You should be ashamed of yourselves for forcing a little girl to change her natural appearance. Instead of focusing on the "victim" you should be listening to her complaint. Hear that she has been ostracized by your very students and address the bullying issue with the entire school. Teach your students about tolerance and acceptance--no matter what a person looks like on the outside. Tell them that bullying is not okay. Jesus would not turn a student or disciple away if she had dreadlocks, or orange hair, or green skin. He would embrace them. Teach them. Celebrate them. Heal them. Give them ALL the glory of God's UNCONDITIONAL love. Perhaps you should open your hearts as well and consider banishing a senseless rule and worry more about the why behind the issue instead of the what. You're focused on the wrong issue and penalizing a bright young student for your limitations as adults, Christians, and role models.

Here is the silver lining in this story: VanDyke (gasp!) has confidence and inner poise. So does her mother who is willing to stand up for her and fight the unjustness of the situation with her. A parent who supports her daughter's decision and backs her, because she knows the issue is bigger than just her daughter's hair. No matter what the outcome of this story, this little girl will go on to be successful. She is too bright of a soul not to. But this is setting a very sad precedent if this kind of small-minded behavior is allowed. Whether it's a private school or not.   

I understand that schools need to teach. I understand that some students may be distracting. (But, come on...that's not really the case here, and we all know it.) But when you thrust conformity onto children, they need to find a small outlet to express their unique beauty and allow their personalities to shine. A yellow bow, dreadlocks, pink hair...who really cares? What's the harm?

Instead of letting it become a distraction, why not teach tolerance instead and let kids express themselves in this small way? Why do we want to white-wash our kids any way? Jesus opened his arms to the masses. Shouldn't we be teaching, and certainly at CHRISTIAN SCHOOLS, our next generation to be more tolerant? To accept that not everyone is the same, nor should they be? It's what makes America great. It's what makes us learn more from each other and have OPEN HEARTS, not closed ones based on superficial things like appearance.

Note to Faith Christian Academy: It's what's on the inside that counts. And it looks like a twelve-year-old girl just served you a lesson.

Photo courtesy of Hinterland Gazette.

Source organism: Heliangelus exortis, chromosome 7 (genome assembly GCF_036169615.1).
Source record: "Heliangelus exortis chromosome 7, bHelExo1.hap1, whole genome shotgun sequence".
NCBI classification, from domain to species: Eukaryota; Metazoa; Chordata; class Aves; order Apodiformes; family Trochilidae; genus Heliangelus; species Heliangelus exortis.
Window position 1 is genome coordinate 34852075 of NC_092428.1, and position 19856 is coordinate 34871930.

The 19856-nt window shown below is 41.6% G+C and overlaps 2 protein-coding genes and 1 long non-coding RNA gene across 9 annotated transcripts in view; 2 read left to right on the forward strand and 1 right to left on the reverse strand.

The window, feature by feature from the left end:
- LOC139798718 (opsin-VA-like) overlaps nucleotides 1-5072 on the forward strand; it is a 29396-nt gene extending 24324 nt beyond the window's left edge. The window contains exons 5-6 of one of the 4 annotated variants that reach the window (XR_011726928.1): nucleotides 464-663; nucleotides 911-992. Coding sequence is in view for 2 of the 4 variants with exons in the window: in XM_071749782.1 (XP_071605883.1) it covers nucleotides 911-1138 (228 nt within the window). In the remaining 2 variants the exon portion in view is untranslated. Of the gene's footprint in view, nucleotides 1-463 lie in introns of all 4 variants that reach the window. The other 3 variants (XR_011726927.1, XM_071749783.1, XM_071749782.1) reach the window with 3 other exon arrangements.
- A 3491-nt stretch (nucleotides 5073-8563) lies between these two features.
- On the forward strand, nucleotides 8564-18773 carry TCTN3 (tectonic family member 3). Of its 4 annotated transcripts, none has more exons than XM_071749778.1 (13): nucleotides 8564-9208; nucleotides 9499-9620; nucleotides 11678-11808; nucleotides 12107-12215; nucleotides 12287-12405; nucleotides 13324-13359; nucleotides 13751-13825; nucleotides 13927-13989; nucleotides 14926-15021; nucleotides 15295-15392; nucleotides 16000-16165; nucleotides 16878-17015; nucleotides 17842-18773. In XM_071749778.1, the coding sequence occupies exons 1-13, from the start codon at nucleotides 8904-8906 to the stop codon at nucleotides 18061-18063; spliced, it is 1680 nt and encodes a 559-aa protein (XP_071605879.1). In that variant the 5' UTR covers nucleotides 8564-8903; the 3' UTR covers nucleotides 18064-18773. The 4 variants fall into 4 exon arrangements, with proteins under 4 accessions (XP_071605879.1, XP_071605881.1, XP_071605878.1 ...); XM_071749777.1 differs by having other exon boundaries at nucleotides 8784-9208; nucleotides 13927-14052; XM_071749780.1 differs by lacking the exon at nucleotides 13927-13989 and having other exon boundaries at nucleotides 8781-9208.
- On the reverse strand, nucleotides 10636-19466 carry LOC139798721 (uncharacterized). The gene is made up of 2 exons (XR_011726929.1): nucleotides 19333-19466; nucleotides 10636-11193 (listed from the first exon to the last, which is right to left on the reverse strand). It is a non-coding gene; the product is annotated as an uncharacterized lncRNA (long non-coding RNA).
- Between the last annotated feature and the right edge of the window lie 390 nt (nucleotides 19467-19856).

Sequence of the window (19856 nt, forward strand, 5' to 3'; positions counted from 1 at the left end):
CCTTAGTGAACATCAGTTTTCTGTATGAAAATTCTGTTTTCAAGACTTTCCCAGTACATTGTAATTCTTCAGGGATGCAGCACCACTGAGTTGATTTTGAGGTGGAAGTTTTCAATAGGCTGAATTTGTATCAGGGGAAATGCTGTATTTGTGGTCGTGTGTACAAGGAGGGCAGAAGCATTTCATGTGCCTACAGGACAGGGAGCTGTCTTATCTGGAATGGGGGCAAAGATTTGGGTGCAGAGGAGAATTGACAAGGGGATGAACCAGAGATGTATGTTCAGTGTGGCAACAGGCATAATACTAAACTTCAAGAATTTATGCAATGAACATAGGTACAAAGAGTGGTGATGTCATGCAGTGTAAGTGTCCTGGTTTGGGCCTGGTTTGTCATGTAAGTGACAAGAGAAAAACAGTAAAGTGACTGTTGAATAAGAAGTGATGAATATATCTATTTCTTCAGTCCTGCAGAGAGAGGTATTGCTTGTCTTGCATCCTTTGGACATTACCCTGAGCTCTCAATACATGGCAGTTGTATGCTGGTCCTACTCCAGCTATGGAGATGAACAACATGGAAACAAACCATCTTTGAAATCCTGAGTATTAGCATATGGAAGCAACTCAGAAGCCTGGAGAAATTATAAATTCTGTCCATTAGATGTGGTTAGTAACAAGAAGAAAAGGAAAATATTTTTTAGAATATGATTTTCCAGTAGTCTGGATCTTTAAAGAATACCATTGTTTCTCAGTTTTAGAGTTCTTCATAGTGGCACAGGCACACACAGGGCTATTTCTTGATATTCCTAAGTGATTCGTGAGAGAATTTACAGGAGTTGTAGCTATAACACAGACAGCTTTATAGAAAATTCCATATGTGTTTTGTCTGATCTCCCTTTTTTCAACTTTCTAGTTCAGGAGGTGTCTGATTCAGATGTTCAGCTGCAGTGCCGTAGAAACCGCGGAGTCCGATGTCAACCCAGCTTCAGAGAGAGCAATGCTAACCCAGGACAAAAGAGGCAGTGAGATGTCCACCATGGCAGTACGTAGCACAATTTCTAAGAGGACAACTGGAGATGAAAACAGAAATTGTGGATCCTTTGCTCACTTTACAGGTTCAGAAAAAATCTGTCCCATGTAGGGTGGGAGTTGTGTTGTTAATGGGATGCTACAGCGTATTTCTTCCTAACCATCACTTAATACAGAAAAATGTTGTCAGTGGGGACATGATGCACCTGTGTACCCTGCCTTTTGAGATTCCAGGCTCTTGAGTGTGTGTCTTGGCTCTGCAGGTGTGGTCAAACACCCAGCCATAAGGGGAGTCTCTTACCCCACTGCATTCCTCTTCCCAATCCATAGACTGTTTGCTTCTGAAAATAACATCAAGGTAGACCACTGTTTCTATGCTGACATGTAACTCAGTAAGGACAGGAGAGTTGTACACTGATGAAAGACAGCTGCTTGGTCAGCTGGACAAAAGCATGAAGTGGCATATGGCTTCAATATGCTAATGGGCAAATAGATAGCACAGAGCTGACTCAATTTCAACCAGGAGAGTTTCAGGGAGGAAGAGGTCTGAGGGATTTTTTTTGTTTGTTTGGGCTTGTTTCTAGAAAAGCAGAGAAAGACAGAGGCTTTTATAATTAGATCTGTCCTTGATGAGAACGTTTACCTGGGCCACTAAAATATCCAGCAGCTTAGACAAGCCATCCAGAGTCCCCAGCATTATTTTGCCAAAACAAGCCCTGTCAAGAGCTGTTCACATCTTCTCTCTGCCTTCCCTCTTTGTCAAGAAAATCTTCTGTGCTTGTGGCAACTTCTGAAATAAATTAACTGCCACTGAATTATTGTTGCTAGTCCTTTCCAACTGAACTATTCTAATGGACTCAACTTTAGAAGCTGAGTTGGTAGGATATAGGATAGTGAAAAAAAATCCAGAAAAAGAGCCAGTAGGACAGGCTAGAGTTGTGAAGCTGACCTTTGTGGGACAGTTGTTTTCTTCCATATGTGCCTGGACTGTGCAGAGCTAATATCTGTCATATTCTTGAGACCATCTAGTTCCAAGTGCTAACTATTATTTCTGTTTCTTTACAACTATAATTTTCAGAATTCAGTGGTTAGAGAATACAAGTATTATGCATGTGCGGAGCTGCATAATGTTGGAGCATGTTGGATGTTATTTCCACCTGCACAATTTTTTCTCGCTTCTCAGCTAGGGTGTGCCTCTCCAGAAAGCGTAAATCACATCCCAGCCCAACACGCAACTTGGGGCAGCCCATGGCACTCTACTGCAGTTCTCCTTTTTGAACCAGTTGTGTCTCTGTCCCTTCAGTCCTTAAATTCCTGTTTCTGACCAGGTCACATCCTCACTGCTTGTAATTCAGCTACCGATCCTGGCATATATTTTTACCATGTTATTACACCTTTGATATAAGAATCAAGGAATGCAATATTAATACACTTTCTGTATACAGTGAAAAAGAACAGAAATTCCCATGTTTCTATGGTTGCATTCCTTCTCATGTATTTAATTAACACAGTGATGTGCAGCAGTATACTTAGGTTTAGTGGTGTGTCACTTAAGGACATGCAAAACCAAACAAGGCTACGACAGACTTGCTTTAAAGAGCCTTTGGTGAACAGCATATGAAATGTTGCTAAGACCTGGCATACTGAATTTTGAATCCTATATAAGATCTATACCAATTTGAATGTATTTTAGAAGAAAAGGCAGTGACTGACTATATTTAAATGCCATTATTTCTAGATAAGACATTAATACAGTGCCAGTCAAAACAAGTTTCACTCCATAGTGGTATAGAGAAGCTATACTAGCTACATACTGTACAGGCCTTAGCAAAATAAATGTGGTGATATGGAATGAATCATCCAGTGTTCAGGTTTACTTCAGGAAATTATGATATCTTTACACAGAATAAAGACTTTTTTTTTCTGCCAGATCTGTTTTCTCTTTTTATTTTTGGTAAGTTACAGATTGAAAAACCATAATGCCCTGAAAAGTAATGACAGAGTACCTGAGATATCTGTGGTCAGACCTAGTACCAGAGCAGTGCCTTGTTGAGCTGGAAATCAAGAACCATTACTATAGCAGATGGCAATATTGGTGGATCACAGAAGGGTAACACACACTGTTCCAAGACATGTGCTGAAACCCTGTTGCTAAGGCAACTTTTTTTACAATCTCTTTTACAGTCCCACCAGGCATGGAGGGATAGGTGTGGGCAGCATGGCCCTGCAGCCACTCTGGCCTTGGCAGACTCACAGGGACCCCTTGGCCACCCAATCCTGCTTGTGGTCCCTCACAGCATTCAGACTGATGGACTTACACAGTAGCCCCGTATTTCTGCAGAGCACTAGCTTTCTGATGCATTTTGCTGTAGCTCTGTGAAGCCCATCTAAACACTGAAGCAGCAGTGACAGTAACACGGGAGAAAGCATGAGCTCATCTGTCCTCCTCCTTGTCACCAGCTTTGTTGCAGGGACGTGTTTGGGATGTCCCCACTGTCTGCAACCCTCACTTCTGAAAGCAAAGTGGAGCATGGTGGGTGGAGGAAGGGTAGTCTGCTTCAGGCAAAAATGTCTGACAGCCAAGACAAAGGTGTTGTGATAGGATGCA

1. You may be interested in the other side of the story:

  2. This comment has been removed by the author.

  3. Scott - thank you for sharing that link...the school's representative handled the statement with grace and what appeared to be sincerity. It's hard to know what is true when large media outlets print direct quotes from the school about what their disciplinary actions are going to be - when it sounds like that direct quote was in fact, incorrect. My hope is that the media outlets who originally said they received that direct quote from school officials, admits their wrong-doing and makes a retraction. we know, that likely would not happen. I'm glad to hear that was not FCA's intent - nor would they require such action. My only sadness now stems from the fact that the school (in this statement), while doing a wonderful job addressing the media backlash, made no statement about the original issue -- which was that she was being picked on by students regarding her hair, which was what reportedly started this firestorm to begin with after she raised the issue to the school's attention. It would have been nice to hear this spokesperson address FCA's stance on bullying and treating others with love and kindness. But I sincerely DO appreciate your sharing this link with me as a follow up. It's reaffirming to me in many ways, and I think her story has reminded many people of what's really important here. Thank you!

  4. The school administration never received a report from Vanessa's parents on bullying. You can view the school's stance on bullying here: Unfortunately - WKMG did not retract their claim despite numerous conversations with the reporter asking for this information and where it came from.